To prove the difference in the social framework of the two drug epidemics, an article by the New York Times and by STAT news were drawn. Crack’s Destructive Sprint Across America written by Michael Massing, in 1989, discusses the effects of the crack epidemic while Behind the photo: How heroin took over an Ohio town written by Casey Ross, in 2016, discusses the heroin epidemic and its effects in small towns in Ohio. In Massing’s article, he stated many negative connotations of the crack epidemic specifically drawn into New York City. Massing discusses how the neighborhood of Washington Heights used to be an excellent vibrant cultural melting pot then states now if you “Wander off Broadway, though, and the neighborhood quickly seems like an American nightmare” (Massing 1989) giving a bad reputation to a neighborhood and people that lived in it as a whole. Massing also went on to state that “in Harlem, in South Jamaica, Queens, in the Brooklyn neighborhoods of Bushwick and Brownsville, poor young blacks – jobless, uneducated and desperate – hungered for a piece of the ”crazy money” crack offered”(Massing 1989) again going back to what Sade stated, the use of condescending labels was put onto the people who were affected even going as far to state that “the gangs did their job only too well, killing 800 people by election day” (Massing 1989). In Ross’s article about the heroin epidemic, they hone in on a personal narrative rather than the heroin epidemic as a whole, again a statistic that Sade stated would be popular in comparison to the articles. The heroin epidemic has caused many people to overdose right in front of their children, in an interview with paramedic Christine Lerussi she stated “do you know how many houses we go into that the kids are sitting on the couch watching us?” (Ross,2016) as the newspaper article is sort of portraying a need for sympathy. A photo was taken by police of two parents overdosed in a car with a child in the back screaming for help, and the police department decided to put it on their Facebook as “Their decision to put it on Facebook was, in some ways, a cry for help.”(Massing 1989) It’s understandable to seek sympathy for victims in all aspects of a drug epidemic, but when the epidemic gets racialized, it’s seen that there is no sympathy for African Americans. Referring back to Sade she states that “largely frame the heroin epidemic as a public health concern by humanizing heroin addicts through personal narratives and advocating for collective action” (Massing 1989) but “the crack epidemic was framed as a public safety concern that emphasized punishment and crime prevention” (Sade,2017, p. 2), which is what can be seen between an analysis of both of these articles. Crack was dehumanizing, patronizing, and condescending acting as if the victims were not to be cared about. A drug epidemic again is a sad deal, but the application of sympathy through personal narratives should be applied equally when discussing both of them.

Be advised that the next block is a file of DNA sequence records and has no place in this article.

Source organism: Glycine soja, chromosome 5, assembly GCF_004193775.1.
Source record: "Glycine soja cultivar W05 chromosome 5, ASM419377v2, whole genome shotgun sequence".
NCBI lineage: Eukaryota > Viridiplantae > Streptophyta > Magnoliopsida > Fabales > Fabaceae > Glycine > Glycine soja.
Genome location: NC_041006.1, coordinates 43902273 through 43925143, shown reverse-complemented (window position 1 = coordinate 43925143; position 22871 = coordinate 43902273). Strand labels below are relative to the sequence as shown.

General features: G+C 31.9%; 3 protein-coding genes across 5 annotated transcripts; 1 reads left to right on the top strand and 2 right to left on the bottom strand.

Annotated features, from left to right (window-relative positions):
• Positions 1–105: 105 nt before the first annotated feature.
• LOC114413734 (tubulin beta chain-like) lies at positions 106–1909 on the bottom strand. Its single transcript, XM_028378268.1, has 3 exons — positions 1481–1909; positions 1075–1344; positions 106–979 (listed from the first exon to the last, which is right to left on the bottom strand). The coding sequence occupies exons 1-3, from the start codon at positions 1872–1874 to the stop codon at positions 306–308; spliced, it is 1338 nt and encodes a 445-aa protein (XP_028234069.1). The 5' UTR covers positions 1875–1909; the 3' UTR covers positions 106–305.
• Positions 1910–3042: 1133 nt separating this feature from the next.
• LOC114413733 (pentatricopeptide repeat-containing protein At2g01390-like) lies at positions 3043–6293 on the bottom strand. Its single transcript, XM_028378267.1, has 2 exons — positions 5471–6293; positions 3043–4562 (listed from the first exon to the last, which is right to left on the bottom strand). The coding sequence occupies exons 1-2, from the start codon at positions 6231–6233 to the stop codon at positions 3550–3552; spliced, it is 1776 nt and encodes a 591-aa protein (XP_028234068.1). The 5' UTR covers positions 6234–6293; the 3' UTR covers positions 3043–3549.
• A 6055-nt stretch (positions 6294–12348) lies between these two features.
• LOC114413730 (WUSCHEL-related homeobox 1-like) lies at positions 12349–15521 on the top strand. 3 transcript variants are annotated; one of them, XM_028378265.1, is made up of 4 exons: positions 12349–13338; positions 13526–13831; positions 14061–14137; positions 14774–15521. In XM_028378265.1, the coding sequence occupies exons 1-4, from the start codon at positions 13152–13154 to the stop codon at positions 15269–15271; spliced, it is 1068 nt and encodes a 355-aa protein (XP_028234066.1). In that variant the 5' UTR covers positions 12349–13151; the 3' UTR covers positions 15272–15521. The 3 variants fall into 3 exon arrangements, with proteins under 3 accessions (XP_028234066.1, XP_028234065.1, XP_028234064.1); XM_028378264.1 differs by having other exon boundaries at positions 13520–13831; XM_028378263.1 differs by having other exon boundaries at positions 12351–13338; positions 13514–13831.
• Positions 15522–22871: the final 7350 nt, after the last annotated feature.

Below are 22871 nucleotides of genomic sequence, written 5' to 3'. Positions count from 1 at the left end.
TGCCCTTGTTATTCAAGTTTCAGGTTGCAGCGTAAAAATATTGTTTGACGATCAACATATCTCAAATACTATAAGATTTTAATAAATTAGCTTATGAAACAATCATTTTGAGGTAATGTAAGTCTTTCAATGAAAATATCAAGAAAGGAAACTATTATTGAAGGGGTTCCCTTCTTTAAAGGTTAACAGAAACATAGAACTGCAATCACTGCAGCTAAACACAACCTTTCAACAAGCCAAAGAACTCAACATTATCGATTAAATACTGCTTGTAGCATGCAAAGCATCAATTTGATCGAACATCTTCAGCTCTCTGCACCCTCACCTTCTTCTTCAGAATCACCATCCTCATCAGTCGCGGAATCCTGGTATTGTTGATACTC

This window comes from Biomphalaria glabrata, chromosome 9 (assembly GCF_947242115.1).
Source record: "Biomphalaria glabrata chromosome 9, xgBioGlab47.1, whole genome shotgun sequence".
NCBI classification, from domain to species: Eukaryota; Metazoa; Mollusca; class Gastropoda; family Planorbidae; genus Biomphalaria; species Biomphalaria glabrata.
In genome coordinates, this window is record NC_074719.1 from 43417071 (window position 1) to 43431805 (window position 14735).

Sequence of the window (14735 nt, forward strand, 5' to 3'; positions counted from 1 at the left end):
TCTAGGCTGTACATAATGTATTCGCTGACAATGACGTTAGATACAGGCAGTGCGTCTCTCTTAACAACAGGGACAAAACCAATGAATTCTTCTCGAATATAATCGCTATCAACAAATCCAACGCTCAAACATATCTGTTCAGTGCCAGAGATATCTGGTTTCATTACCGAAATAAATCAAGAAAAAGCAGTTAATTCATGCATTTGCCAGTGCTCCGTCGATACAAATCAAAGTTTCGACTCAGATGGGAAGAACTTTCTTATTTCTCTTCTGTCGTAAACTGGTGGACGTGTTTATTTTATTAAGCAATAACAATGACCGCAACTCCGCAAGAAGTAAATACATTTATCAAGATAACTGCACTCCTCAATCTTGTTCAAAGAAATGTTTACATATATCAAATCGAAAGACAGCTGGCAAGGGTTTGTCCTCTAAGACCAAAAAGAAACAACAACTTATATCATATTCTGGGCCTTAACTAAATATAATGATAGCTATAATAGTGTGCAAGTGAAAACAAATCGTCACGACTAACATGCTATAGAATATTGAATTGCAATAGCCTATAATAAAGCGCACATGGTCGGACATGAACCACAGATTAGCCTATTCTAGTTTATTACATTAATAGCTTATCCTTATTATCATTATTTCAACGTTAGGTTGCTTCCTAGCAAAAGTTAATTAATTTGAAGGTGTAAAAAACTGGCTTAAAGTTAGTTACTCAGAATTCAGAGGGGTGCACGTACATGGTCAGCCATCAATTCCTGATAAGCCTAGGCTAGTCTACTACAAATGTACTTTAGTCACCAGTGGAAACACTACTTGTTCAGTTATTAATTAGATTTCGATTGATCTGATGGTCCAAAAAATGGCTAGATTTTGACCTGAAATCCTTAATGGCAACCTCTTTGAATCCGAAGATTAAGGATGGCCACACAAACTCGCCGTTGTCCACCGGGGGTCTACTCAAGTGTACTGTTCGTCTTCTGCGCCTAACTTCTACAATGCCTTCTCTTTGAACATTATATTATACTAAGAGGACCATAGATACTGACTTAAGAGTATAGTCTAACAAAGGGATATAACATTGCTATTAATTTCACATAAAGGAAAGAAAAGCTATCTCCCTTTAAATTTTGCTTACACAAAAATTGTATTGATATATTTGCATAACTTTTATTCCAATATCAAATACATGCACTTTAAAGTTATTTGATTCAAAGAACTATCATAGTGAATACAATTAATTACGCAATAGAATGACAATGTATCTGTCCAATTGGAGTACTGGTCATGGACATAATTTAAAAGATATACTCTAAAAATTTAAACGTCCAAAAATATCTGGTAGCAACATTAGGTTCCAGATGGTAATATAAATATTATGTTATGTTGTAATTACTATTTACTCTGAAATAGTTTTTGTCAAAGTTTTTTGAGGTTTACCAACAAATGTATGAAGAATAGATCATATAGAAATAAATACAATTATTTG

The Schlieffen Plan was an offensive military strategy that contributed to Germany’s defeat in World War I. The purpose of this plan was for Germany to break up a two-front war between France and Russia. Germany produced the idea of the Schlieffen Plan due to Field Marshal Alfred von Schlieffen. Alfred Von Schlieffen was a former Chief and General Staff of the German Army. Schlieffen was successful as a Chief and General Staff. For example, before World War I began, Germany was successful in battles such as “smashing the Danes in 1864, the Austrians in 1866, and the French in 1870-71.” (Bolger, 1). Instead of continuing to run the same plan, Schlieffen was overconfident that he wanted to design a new plan for Germany. The Schlieffen plan according to Schlieffen took inspiration from “Hannibal Barca of Carthage during the Battle of Cannae.” (Bolger, 1). Hannibal during the Battle of Cannae inspired Schlieffen that Hannibal was known for attacking such as “swinging in both of his flanking contingents, bagging the stunned Roman legionaries.” (Bolger, 1). Germany agreed to an alliance with Austria-Hungary, which led them to a two-front war between France and Russia.
Not only did Germany have to deal with France and Russia, but the plan also failed dramatically in World War I due to them entering through Belgium, not having enough resources, and underestimating France and Russia.